In 1962 my family took our summer vacation as usual in Los Angeles, visiting my grandparents. Not as usual however, we took along our travel trailer and traveled down the Oregon Coast. I was 12 years old, and don't really remember much of that trip. The one thing that stuck with me over the years was a trip my Dad arranged for us up the Rogue River, out of Gold Beach, Oregon. This is the place that the wild and beautiful Rogue River rushes into the Pacific Ocean and is one of two rural mail routes left in America along a waterway. In 1958 an enterprising soul thought to make boats that could hold tourists as well as deliver the mail up-river. Somehow my father found out about this, and we were among some of the first tourists to go by boat up the Rogue to Agnes, Oregon about 36 miles up-river. They offered lunch at the Singing Springs Ranch, and then returned us all to Gold Beach. The beauty of the river and the fun of the trip never left me, and to repeat the trip eventually became an item on my bucket list. When the insurance man and I decided to take a short break from the hectic pace of May/June, I immediately knew that this was the perfect time to head to the south Oregon Coast. 
After a few adventures driving over from Central Oregon, we arrived in Gold Beach on a Thursday night. We crashed, and did virtually nothing but eat and rest on Friday. But by Saturday I was ready for a repeat trip up the Rogue.
 
 I was a little concerned about how it might have changed in 52 years, and gotten more 'sophisticated'. But one thing was reassuring right off the bat, in that the boats were virtually the same (although enclosed in 1962) and still made right there just for their purposes.
 Still the same company, and even some drivers left from the 60's.
 
They offered 3 different trips, the main one plus two other white-water rafting trips that went further up the river through rapids and took a whole day. We picked the same trip that my family took which started at 9:00 am and returned at 3:00 that afternoon. Our boat was full of eager river travelers, and with slightly cloudy skies and cool temperatures we all dressed warmly in layers. The scenery was as beautiful as I remembered, and we traveled against the current up the river canyon. Our driver was lots of fun, with great stories as we traveled. He also stopped to let us see birds and wildlife as we went. We saw several bald eagles, and a few on their nests high in the tallest parts of the trees overlooking the river. Wonderful views!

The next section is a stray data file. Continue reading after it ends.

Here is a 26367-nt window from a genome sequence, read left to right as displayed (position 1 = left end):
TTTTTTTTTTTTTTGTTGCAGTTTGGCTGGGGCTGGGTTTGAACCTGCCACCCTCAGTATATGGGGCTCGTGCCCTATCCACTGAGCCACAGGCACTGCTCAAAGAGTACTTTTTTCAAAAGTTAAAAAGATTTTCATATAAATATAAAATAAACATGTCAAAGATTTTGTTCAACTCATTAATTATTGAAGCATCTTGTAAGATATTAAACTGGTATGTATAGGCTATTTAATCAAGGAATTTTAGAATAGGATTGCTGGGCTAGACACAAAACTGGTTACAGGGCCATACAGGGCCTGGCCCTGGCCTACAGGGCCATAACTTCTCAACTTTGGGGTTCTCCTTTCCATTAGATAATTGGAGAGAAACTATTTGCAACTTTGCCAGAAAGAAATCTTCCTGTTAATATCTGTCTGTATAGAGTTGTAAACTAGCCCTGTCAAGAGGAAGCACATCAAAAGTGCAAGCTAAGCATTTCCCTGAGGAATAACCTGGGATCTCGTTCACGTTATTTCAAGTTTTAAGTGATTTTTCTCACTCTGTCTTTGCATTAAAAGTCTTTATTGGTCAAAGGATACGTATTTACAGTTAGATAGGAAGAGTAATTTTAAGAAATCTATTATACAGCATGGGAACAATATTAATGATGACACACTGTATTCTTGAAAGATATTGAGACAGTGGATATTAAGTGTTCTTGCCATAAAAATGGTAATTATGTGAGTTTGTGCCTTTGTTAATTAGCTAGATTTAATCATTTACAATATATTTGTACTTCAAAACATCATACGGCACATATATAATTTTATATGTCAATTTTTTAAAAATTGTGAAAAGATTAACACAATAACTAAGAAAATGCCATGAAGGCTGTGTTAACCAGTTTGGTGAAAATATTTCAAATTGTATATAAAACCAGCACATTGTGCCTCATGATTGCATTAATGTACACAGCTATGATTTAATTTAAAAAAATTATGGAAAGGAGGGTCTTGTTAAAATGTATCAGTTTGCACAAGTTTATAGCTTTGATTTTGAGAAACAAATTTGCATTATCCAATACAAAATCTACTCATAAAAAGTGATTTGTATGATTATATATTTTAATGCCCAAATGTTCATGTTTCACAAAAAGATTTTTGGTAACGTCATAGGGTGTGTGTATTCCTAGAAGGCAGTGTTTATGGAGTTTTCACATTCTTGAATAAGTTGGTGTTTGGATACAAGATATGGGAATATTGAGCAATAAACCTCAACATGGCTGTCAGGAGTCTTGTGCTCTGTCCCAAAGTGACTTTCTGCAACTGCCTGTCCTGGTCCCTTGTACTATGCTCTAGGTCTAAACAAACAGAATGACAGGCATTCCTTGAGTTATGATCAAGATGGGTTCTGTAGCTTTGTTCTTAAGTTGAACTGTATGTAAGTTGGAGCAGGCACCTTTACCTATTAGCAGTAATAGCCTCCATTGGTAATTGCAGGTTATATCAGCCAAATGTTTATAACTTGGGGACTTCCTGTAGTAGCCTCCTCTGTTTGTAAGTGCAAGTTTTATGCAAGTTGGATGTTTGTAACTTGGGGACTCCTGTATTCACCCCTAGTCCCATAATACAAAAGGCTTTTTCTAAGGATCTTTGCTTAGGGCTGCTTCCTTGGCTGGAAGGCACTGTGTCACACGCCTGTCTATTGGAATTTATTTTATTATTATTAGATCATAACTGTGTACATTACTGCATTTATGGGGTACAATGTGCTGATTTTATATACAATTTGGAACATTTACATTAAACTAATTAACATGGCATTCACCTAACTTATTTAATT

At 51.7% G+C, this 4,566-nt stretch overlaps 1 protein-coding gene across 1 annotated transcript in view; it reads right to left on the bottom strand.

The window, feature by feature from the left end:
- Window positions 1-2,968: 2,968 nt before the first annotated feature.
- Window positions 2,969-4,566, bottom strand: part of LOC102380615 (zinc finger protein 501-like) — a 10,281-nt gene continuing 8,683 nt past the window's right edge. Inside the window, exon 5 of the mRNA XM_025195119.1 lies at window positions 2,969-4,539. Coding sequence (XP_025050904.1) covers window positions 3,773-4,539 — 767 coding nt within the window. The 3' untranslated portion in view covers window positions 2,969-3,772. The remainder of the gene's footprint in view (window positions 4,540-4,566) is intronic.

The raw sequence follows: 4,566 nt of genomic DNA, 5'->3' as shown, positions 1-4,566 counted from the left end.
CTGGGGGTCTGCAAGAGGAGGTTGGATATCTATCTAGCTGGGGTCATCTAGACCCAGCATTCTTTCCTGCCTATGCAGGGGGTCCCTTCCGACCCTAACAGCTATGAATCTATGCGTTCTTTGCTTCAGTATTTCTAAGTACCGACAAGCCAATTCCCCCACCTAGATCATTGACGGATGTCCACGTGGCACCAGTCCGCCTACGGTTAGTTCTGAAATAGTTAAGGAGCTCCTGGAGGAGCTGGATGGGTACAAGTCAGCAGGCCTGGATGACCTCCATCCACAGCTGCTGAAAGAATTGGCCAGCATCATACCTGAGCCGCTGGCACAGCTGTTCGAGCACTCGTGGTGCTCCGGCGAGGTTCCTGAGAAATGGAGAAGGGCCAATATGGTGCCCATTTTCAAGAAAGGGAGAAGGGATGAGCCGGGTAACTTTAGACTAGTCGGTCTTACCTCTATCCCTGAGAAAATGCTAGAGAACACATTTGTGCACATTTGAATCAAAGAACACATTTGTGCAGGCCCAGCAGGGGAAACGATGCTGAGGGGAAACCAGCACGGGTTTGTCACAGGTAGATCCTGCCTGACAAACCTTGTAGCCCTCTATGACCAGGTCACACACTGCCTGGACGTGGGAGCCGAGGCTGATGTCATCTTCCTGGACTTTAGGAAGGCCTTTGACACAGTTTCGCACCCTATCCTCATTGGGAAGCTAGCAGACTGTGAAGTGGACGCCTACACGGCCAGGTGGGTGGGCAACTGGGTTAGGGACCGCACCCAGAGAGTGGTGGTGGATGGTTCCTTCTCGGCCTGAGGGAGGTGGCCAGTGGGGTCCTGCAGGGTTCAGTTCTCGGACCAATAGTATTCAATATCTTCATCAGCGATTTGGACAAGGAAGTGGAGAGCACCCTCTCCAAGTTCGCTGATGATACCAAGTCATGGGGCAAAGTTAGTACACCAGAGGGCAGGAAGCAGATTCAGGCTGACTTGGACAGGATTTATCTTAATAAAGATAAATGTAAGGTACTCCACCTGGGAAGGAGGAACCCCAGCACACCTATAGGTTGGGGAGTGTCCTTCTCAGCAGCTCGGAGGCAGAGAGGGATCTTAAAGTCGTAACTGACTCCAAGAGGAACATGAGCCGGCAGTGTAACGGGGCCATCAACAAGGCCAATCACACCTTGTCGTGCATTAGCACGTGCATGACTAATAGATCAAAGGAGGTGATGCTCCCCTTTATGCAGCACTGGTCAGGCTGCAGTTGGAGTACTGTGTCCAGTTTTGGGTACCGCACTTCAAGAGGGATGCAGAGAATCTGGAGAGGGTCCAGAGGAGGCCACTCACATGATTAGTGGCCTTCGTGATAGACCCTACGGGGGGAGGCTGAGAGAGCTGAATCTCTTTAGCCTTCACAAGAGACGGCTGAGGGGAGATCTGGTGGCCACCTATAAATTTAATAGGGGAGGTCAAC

For lunch we had the choice of three different places that offered food, and again we chose the one that my family had been to, the Singing Springs Ranch. I need not have worried about changes, I don't think much of it had changed at all in 50 years. We hiked up a trail from the river to the top of the bluff, and there we found a simple buffet and took our meal out on the deck to enjoy the views of the river. Nice people and great memories.
 

I'm always on the lookout for flowers, and found these beautiful wild rose bushes along the trail with the river below.

 
You can't see them, but there are green leafy boughs over my head, and the river is below. Can you tell I'm on vacation mode?

 
On the way back the boat driver did lots of loops and fast turns to have some fun, and spray water all over us. Fortunately for me, the insurance man was on the outside and he's the one that came back soaked! 
Returned safely and satisfyingly, another bucket item crossed off my list.
We stayed in the area for several days, and checked out the towns of Brookings, Gold Beach, Port Orford and Bandon. Lots of hard working people there, and lots of fishing going on from the ports. We had a great dinner one night overlooking the harbor and celebrated our 43rd anniversary. On the day we visited Port Orford, we stopped at a Coast Guard Lifeboat Museum.
This is one of the actual lifeboats used until the early 80's, now decommissioned and on display. Interesting to see how things were stored and how this boat worked to rescue sailors in the worst possible storm conditions in the ocean.
This was the crew quarters for half a century, and is now the museum. They do a great job of depicting life here, and the risks the men took. It also showed some great history of how the Coast Guard protected our Western shoreline from enemy attacks in WW II.
This photo shows the safe harbor at the bottom of the cliff where the lifeboats were stored and launched. The Coast Guard crew had to run up and down the cliff to take supplies and rescue equipment to their boat before setting out on a mission. The lives they saved were impressive.
 

We also enjoyed walks on the beach while we were there.
 Interesting and beautiful beaches, with lots of rocks and few people. One thing we noticed was hardly any seagulls or sea shells. Just miles of sand and rock.
The views from our motel room were great, and the sunsets just were incredible. 
All in all a good break from routine, and we are back in full summer swing here in Central Oregon.